Habitat volunteers raise homes in Jamaica

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Dozens of community volunteers and...

By Betsy Scheinbart

Habitat for Humanity volunteers have started construction on two single-family homes in Jamaica and are set to build four more this summer after receiving approval for the project last week from Community Board 12.

Dozens of community volunteers and Goldman Sachs employees turned out last Thursday and Friday to build the frames of two adjoining townhouses on 110th Avenue at 159th Street in Jamaica.

The volunteers started with only a concrete foundation Thursday morning and by Friday had the strong beginnings of walls and a roof.

“I think it was a wonderful experience,” said Juanita Simmons, a volunteer from Goldman Sachs who lives in Queens Village. “It was just a floor when we started yesterday and today I was on the roof, nailing.”

Her co-worker, Leon Chervinski from Long Island, said his fourth time volunteering with Habitat “was wonderful. We accomplished a lot.”

The two homes should be completed by September if weather permits, said Rosemarie Whaley, a community organizer and representative of Habitat for Humanity.

Community Board 12 voted unanimously in favor of the project, which also includes homes at 110th Avenue and Union Hall Street and 150th Avenue and 170th Street.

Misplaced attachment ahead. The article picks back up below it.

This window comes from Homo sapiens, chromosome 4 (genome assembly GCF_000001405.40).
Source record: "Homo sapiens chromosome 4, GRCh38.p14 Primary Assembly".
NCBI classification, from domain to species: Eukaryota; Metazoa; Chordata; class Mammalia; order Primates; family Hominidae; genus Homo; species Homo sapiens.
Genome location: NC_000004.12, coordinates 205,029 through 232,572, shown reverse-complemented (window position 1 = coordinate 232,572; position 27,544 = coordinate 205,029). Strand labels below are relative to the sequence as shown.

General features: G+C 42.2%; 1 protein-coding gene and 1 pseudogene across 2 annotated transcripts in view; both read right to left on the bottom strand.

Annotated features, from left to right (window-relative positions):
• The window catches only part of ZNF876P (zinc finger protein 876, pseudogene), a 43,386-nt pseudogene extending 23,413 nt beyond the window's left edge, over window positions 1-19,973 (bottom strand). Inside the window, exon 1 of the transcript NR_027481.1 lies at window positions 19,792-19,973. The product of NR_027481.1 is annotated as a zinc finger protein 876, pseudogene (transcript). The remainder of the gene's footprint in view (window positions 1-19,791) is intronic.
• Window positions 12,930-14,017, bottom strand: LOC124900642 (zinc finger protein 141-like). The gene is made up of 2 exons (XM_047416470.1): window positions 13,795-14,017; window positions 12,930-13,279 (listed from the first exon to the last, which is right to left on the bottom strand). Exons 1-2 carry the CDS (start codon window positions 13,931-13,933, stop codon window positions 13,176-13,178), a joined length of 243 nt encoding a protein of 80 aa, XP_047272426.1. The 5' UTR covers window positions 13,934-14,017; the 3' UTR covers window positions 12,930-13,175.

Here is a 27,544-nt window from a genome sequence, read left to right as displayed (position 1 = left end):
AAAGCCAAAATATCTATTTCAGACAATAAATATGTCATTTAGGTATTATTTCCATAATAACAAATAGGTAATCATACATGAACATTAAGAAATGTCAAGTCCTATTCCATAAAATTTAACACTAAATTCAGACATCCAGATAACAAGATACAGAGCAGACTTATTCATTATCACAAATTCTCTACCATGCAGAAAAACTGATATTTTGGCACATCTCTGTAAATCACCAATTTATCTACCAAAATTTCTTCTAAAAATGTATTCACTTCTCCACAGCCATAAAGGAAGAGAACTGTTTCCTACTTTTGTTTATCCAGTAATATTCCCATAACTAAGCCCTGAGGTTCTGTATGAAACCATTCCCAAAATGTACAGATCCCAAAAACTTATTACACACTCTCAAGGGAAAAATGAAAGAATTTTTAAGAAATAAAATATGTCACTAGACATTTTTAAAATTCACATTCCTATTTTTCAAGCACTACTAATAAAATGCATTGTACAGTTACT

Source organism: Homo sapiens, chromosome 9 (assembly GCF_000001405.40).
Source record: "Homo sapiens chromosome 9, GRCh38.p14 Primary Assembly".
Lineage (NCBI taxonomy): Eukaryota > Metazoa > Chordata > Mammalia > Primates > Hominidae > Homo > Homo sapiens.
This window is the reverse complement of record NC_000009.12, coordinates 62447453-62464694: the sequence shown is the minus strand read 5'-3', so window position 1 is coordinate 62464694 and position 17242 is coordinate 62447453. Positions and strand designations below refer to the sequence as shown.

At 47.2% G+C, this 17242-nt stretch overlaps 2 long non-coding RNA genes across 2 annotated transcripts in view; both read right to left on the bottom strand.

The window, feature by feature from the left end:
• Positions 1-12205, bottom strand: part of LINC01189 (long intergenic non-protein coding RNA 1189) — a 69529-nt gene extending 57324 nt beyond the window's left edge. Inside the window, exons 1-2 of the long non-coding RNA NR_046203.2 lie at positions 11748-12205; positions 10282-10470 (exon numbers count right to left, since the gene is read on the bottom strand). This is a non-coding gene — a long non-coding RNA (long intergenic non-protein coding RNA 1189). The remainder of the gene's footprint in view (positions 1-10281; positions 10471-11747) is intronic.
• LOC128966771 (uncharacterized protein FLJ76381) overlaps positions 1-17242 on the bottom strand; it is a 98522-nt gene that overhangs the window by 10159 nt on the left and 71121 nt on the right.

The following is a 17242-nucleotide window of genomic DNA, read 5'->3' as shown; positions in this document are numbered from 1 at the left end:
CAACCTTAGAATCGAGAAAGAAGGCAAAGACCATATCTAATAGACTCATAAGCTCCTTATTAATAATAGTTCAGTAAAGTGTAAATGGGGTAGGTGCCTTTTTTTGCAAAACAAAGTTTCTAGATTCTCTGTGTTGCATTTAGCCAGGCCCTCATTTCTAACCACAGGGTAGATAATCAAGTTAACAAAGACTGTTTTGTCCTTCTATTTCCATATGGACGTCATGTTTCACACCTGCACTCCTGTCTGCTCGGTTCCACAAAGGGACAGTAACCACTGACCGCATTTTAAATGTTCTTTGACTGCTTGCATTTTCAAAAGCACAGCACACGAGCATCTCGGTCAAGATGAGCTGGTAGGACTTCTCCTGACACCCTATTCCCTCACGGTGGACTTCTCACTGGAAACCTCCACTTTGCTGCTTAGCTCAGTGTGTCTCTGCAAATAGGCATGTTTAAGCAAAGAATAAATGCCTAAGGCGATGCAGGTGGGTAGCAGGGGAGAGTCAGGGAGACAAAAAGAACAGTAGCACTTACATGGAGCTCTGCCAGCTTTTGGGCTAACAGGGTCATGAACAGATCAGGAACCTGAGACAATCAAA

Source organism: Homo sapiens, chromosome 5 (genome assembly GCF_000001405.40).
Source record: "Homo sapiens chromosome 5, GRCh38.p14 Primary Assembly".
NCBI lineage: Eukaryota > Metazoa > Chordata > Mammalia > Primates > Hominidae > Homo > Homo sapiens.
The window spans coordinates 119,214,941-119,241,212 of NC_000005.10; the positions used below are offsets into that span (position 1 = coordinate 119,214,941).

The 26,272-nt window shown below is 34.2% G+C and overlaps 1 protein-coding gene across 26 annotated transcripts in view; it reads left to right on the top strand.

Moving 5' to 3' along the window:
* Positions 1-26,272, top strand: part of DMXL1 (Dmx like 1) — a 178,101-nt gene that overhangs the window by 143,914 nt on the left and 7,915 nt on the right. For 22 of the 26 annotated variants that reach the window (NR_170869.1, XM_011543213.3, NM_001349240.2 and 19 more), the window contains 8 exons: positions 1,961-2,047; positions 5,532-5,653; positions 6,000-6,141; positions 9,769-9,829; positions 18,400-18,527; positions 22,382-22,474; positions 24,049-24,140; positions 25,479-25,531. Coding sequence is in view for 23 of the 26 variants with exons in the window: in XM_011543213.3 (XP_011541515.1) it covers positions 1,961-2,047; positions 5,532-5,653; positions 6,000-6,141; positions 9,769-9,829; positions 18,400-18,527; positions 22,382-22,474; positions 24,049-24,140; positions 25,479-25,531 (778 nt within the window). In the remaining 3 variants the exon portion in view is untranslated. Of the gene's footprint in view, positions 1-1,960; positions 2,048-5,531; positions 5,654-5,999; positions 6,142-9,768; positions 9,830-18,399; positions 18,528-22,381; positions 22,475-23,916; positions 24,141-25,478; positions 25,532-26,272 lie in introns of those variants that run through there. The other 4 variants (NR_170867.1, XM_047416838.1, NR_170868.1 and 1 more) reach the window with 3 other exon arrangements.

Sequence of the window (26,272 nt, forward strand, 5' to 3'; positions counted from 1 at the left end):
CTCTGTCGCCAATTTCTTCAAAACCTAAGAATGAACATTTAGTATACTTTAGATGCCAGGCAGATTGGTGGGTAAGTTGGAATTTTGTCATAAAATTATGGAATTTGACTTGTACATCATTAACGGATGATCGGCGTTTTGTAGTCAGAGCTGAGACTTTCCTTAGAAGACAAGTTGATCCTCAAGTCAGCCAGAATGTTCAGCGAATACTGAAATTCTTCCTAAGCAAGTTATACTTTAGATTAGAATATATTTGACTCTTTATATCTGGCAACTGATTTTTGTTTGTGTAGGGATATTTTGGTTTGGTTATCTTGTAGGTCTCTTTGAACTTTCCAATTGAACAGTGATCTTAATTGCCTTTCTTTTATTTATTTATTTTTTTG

“They are doing a great job, not only in this country but overseas as well,” Reuben Holder, the board’s Land Use Committee chairman, told the community board April 18. “Please approve their request to building on these properties.”

Habitat for Humanity-New York City is an affiliate of Habitat International. Habitat-NYC was founded in 1984 with the help of former President Jimmy Carter.

Most of the volunteers working in Jamaica did not have any previous experience building houses, Whaley said. They are assigned to a certain task in the morning and learn as they work.

“I am learning stuff which I can use at home,” said Roger Campbell, a Queens Village resident and volunteer with the St. Albans Congregational Church. “It is my intent to go out each and every year and get my friends involved.”

His wife, Judith Campbell, was working alongside him Friday. “It is really fulfilling to be helping those who are in need,” she said.

Volunteers will change throughout the course of the project, and several southeast Queens churches have signed up to lend a hand along with Goldman Sachs, the Columbia School of Architecture and several New York City building unions.

“Our April Raising the Roof Blitz Build is a truly unique project for Habitat,” said Roland Lewis, the executive director of Habitat for Humanity-NYC.

“The opportunity to create two new wood frame houses will not only make a great impact on the lives of the deserving families,” Lewis said, “in the spirit of a barn raising, it will give people the chance to see how a community can come together to build a house right before their eyes.”

A single mother and her two teenage daughters have been selected to occupy one of the homes under construction, and a second family will be selected shortly.

These families will work alongside volunteers on theirs and other’s homes, constructing timber frames, applying exterior sheathing, installing roof shingles and the final touches to interior.

For more information about Habitat for Humanity-NYC, call 246-5656.

Reach reporter Betsy Scheinbart by e-mail at or call 229-0300, Ext. 138.

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